I didn't lift weights. I didn't do sprints. I did uchikomis outside of Judo for supplemental training, but other than being in the gym, hitting pads, the heavy bag, and sparring....that was it.
Crazy, right?

It amazes me the number of Judo clubs that train hard and train hard in randori and even BJJ clubs that do the same, but rarely if ever before tournaments mention strength and conditioning.

If you compete at the highest levels or even intermediate to advanced levels, you need to address your strength and conditioning.

In training, rolling, randori, sparring; we find clever ways to cheat. We find ways to take a breather that we won't find in a fight or a tournament. We lay back against the ropes/cage. We stall in the guard. Our training/sparring partners are not hyped up on the adrenaline that our opponent will have in a fight. The intensity of a fight or a match is different than much of what takes place in the gym or in the academy or dojo. We also know something about the game/style of many of our training partners. In a fight or a tournament then, our opponent(s) seem to hit harder, move faster, and feel much stronger than otherwise due to adrenaline, nerves. Perhaps you feel weak due to the drain of cutting weight etc. They also don't tap to the same submissions they would in training. And so, the fight feels like an entirely different animal and we may panic or let fear take over. Worse yet, this stress-related fatigue can cripple or lead to a lapse in judgment or a split second error that costs us the fight or match.

Meet the Airdyne.
It knows when you are tired.
The airdyne does not let you cheat or take breaks.
Have a coach with a stopwatch watching to see your actual work rate.
The efficacy of experience:
I went through several phases of training when it comes to strength and conditioning.
Due in part to the adage of technique trumping strength, I told myself that if the other guy out-muscled me, it wasn't the same as losing. I wanted to make sure I used technique only when fighting and training.
This is simply not so.
1) Just Cardio
I did little to no cardio-specific training before my first 2 MMA fights. I perhaps did some running but that was about it.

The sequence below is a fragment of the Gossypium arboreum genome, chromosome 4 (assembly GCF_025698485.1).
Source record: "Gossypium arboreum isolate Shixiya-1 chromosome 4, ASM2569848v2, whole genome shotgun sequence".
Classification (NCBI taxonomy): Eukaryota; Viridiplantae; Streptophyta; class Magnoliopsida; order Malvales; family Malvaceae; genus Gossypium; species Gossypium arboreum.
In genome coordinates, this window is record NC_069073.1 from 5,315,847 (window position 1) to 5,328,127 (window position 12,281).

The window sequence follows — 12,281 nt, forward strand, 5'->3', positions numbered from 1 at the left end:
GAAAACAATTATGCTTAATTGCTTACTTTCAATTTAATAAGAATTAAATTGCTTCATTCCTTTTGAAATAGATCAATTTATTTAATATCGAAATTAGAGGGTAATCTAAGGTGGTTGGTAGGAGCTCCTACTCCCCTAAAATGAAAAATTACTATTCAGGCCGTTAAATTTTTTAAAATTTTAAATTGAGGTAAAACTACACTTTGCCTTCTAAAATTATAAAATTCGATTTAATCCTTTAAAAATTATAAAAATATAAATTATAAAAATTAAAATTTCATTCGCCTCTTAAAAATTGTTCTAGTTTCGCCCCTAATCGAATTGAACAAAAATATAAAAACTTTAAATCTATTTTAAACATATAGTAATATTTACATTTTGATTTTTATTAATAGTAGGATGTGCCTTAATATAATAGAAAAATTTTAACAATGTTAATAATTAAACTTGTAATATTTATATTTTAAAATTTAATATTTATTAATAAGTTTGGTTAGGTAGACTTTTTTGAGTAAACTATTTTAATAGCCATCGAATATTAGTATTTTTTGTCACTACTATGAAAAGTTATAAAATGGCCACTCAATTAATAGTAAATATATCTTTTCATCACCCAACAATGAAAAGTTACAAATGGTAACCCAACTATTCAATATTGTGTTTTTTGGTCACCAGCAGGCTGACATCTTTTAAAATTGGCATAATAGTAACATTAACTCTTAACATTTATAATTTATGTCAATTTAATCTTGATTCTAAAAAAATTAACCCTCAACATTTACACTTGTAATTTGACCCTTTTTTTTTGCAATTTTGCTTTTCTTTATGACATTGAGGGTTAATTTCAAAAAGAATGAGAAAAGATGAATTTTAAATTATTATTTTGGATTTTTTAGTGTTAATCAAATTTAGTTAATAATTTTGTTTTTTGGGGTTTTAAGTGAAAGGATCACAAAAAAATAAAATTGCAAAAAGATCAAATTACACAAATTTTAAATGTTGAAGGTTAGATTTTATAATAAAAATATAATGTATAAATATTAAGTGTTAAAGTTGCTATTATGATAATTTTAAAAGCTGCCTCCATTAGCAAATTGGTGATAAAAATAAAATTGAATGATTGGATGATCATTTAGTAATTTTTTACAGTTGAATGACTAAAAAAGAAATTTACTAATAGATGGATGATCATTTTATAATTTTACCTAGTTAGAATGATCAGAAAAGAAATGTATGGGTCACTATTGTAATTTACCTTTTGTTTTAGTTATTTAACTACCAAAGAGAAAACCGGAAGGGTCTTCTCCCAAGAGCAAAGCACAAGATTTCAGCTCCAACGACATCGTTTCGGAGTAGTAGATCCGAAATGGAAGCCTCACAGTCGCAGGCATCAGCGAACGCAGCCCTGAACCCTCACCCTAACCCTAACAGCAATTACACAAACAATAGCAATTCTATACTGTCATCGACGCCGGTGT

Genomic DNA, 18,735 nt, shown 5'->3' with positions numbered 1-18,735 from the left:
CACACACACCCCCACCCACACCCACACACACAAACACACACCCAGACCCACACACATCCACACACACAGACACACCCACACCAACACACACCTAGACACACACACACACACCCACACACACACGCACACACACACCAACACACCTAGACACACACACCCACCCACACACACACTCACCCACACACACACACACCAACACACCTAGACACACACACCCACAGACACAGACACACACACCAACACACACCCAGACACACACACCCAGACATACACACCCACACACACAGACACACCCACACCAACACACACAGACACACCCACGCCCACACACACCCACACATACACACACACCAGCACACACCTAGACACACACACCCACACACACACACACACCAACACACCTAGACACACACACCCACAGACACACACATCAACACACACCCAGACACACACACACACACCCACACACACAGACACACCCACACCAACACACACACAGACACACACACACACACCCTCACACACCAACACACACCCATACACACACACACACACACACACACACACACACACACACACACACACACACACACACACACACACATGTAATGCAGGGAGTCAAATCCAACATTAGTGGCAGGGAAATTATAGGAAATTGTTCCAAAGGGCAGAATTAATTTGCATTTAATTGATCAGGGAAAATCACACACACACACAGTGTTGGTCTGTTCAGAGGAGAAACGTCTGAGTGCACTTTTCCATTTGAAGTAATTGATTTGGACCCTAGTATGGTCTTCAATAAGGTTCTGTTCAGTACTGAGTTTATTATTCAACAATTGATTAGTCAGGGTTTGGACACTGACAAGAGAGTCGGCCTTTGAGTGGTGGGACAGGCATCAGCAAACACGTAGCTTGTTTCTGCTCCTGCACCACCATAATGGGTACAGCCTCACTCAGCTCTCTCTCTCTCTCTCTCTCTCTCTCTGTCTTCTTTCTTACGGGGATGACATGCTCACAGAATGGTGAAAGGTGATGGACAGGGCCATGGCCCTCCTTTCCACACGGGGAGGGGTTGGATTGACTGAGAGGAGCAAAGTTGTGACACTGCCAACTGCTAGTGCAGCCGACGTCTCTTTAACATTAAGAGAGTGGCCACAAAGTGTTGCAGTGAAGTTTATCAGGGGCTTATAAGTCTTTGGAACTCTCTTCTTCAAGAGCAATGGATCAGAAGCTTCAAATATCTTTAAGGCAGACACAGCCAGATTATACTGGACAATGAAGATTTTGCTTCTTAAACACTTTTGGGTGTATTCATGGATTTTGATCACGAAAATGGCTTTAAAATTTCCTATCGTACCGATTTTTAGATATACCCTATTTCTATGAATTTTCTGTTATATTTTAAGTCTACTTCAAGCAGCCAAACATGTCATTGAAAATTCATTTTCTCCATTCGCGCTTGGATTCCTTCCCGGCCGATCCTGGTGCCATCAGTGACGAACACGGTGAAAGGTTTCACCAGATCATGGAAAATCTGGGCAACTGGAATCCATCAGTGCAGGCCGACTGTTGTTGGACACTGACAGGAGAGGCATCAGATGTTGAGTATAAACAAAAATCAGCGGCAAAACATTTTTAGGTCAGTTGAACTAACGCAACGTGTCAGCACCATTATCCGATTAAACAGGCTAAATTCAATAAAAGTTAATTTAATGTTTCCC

I realized that being tired in an MMA fight sucks. I don't just mean it sucks like losing a bet. I mean it sucks like it is a nightmare. The hurricane of the crowd, the fight, the punches, and kicks, and knees, your corner and his corner screaming at you all while you feel like you're moving slow motion underwater....I never wanted to feel that way again. Simply put, feeling helpless as someone shoots a single leg, or punches you in the face against the ropes or the cage is a terrifying feeling. Taking a beating with no energy to fight back is an eye-opening experience. I began using the airdyne to work on my cardio and do sprints.
My conditioning improved, but then I found a new menace....

- I fought several more MMA fights and competed in Judo as well as BJJ. I realized that due to the prevalence of weight cutting, I was still fighting guys who not only outweighed me, but had more overall strength. I was not overly strong for my weight class to begin with, and since I didn't cut weight, I was more accurately fighting about 2 weight classes above my natural one. Again, cardio wasn't enough if I simply wasn't strong enough to hang with my opponents.

Just Weights:
 In preparation for several BJJ tournaments I began doing olympic lifts and doing Judo/BJJ. My overall strength increased. I was able to force the submission I previously would not have, I was able to scramble better and drive through the takedown and finish that I otherwise previously would not have.